About Theseus

If Heracles is the most Greek of all heroes, Theseus is probably the most Athenian. (And remember, almost all the Greek theater we’ve got comes out of the contests in Athens.) While Heracles likes to solve problems by beating them to death, Theseus is described as more of a thinker, a trickster like Odysseus.

The trouble with trying to tell the myth of Theseus is that there are a lot of different versions. Some paint him well, some don’t. Remember that Theseus was the most famous Athenian, and Athens went to war with other city-states in Greece a lot. You know how competitive we get about hometown sports teams? Well that’s Greece, except with local mythological heroes.

The confusion begins early. Theseus is the son of a Troezen princess, Aethra, but his father is debatable. You see, when Aegeus, the king of Athens, wanders into Euripides’ play Medea, set in Corinth, he mentions stopping at Troezen on his way home, looking for advice on interpreting an oracle. Medea asks him what the oracle is. Aegeus quotes the Delphic Oracle:

Do not loose the wineskin’s hanging foot until thou has reached thy paternal hearth.

After promising to shelter Medea when she flees Corinth, Aegeus goes to Troezen and does exactly the opposite of everything the oracle tells him to do. The King of Troezen, Pittheus, convinces Aegeus to drink freely, and then throws his daughter Aethra at him. Aethra gets pregnant, but it could be either Aegeus’ child, or Poseidon’s, who also dropped in on Aethra. So Theseus is able to lay claim to two thrones (Troezen and Athens if he’s the son of Aegeus) and demigod status (if he is the son of Poseidon.)

Aegeus had been having some fertility issues (In fact, that’s why he offered Medea sanctuary.), so he told Aethra that if she had a son, he should roll aside a rock by the side of the road on the way out of town.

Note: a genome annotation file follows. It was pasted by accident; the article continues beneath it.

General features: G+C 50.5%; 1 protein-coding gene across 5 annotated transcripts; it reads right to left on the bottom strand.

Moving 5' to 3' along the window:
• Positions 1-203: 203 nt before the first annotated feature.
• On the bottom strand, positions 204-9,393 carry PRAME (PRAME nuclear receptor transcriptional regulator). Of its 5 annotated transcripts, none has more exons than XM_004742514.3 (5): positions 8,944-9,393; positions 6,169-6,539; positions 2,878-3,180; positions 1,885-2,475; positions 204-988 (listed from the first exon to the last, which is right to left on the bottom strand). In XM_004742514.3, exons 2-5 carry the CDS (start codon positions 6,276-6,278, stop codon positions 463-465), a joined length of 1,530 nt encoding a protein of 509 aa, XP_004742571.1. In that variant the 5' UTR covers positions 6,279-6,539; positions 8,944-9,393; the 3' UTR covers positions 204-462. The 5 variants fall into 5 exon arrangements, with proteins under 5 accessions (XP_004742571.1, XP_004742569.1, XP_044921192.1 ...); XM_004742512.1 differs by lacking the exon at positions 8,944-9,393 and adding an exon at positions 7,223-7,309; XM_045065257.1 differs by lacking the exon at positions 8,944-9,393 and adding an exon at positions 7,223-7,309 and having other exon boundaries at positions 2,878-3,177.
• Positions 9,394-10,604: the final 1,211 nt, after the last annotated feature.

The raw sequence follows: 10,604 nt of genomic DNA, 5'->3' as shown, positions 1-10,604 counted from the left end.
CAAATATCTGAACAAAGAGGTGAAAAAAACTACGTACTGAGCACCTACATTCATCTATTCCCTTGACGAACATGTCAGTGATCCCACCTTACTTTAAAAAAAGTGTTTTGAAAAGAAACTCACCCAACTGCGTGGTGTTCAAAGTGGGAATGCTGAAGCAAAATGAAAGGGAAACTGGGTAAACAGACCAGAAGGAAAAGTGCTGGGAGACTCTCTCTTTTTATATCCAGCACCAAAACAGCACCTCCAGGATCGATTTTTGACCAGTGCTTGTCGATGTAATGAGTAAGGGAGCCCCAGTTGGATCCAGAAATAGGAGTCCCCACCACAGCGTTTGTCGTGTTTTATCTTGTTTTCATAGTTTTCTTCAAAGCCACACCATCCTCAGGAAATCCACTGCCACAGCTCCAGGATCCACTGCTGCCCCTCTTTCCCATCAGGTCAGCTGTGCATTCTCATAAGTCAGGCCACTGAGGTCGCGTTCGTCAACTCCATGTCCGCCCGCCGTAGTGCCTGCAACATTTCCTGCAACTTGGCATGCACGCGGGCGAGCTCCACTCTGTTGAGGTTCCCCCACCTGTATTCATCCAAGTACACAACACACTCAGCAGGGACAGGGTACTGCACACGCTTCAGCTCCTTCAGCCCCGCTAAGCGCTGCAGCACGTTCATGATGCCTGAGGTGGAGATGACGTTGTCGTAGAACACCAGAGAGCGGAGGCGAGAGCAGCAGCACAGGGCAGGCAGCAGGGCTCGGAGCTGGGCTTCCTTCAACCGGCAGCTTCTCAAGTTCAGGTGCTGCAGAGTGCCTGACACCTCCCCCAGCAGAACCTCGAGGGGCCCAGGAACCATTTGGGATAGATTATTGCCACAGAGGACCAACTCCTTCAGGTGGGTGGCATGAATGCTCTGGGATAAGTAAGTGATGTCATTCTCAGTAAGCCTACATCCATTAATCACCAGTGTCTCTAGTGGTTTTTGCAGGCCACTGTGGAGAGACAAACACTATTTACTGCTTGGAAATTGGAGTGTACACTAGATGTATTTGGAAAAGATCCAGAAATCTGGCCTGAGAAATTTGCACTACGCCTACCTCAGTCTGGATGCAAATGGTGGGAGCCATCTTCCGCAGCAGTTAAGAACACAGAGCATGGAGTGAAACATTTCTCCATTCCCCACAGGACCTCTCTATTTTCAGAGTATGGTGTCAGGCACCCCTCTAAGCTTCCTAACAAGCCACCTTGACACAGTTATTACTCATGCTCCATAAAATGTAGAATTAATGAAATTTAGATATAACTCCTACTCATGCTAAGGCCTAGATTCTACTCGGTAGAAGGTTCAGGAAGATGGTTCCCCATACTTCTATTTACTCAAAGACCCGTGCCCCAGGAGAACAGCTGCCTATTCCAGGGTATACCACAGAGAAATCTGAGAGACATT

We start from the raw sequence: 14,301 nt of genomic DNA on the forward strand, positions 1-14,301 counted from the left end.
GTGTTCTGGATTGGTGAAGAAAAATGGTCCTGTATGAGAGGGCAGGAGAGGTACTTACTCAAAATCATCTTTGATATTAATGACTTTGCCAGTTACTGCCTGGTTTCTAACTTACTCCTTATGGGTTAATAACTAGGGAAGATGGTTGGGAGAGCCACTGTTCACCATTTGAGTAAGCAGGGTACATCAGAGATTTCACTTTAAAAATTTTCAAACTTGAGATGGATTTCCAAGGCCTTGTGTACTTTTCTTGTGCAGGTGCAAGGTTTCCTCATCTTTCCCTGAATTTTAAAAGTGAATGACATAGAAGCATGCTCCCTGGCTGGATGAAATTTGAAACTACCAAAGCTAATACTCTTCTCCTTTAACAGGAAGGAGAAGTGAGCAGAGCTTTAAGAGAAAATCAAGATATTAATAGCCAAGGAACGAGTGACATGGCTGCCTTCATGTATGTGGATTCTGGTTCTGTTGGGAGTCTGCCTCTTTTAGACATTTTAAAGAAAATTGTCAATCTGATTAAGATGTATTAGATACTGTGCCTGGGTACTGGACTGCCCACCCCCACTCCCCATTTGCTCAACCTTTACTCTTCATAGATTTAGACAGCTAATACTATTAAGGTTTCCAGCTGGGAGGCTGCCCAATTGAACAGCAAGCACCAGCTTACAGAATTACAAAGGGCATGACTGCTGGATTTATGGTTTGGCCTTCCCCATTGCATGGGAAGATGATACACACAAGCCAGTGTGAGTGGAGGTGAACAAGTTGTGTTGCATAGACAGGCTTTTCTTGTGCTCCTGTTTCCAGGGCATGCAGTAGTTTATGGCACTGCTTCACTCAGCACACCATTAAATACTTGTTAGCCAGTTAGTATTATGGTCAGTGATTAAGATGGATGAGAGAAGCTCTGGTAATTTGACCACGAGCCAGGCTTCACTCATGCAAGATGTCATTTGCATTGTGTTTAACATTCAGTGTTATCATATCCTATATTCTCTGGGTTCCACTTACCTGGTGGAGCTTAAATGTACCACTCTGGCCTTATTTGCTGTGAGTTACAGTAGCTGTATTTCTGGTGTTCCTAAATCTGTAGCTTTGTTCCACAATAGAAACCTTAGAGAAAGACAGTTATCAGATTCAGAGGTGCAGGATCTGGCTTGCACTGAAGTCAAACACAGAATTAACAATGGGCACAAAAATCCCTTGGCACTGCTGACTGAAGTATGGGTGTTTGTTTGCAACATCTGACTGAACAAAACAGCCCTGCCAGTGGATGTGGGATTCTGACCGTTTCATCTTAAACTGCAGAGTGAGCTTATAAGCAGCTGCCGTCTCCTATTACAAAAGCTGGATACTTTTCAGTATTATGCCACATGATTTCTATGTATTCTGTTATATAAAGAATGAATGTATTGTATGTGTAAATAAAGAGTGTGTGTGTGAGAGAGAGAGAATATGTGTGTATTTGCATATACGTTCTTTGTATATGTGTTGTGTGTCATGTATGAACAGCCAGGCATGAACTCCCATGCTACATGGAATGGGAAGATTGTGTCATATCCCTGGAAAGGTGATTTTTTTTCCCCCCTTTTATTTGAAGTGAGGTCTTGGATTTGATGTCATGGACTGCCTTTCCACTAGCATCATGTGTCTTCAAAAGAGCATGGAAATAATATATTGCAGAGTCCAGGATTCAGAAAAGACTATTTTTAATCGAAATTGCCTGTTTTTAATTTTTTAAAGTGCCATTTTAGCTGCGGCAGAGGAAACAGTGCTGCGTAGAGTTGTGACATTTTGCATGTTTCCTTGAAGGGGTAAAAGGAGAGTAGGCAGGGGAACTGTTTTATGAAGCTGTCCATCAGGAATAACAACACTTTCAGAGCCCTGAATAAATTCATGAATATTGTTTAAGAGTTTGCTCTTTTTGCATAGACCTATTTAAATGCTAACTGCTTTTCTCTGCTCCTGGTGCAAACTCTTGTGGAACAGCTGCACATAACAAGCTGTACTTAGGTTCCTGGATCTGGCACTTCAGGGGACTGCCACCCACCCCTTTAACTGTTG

Once he was old enough, Aethra showed Theseus the rock, and he was elated to find his Aegeus’ sword and sandals. Theseus had lots of adventures on the road, killing bandits and monsters and the like, but what’s more important is what happened when he reached Athens.

Evil Stepmothers and the first of the Bulls

By this point, Medea had fled Corinth and her husband Jason, possibly killing her children in the process. (Did you know that Euripides added that little detail for dramatic effect?) Medea was settled in quite nicely with Aegeus, married with a son named Medus (after her. Strong lady, just saying.)

She was none too pleased when a full grown illegitimate son showed up claiming to be the crown prince. Apparently Aegeus was dubious of him too, maybe because he didn’t trust himself to have fathered the boy. Ah, Greek impotency issues. Anyhoo, Medea convinced Aegeus to test the boy with a dangerous task, so Theseus captured and/or killed the Marathonian Bull. (There’s a bit of a bull theme going on in Theseus’ life, as you shall see.) He returned triumphant, so Medea tried to poison him.

Hey handsome stranger. Want some wine?

Just as Theseus was about to drink, Aegeus recognized his sword and sandals and dashed the cup from his lips as he embraced him as his long lost son by Aethra. Medea was exiled for her crimes. (This tends to happen a lot.)

More Bulls and some Abandonment

Now everything’s great right? Theseus is a young crown prince, life is awesome. OH WAIT! Aegeus forgot about that whole paying tribute to Crete thing. (More on Crete’s weirdness here.) Having lost a war with the small island with amazing naval technology, Aegeus was forced to pay a tribute of seven young men and seven young women to Minos, the king, to be sacrificed to the Minotaur. Theseus, fresh from all that monster killing is like “HEY DAD, LET ME PLAY WITH THE MINOTAUR. I WILL TROUNCE IT!” (Remember he’s pretty much a teenage boy at this point. A teenage boy with superpowers.)

Aegeus reluctantly agrees, but makes Theseus promise to sail back to him with a white sail on his boat, so he will know that he succeeded. (The tribute ship always had a black sail because sending fourteen young people to be torn apart by a half man half bull is sad.)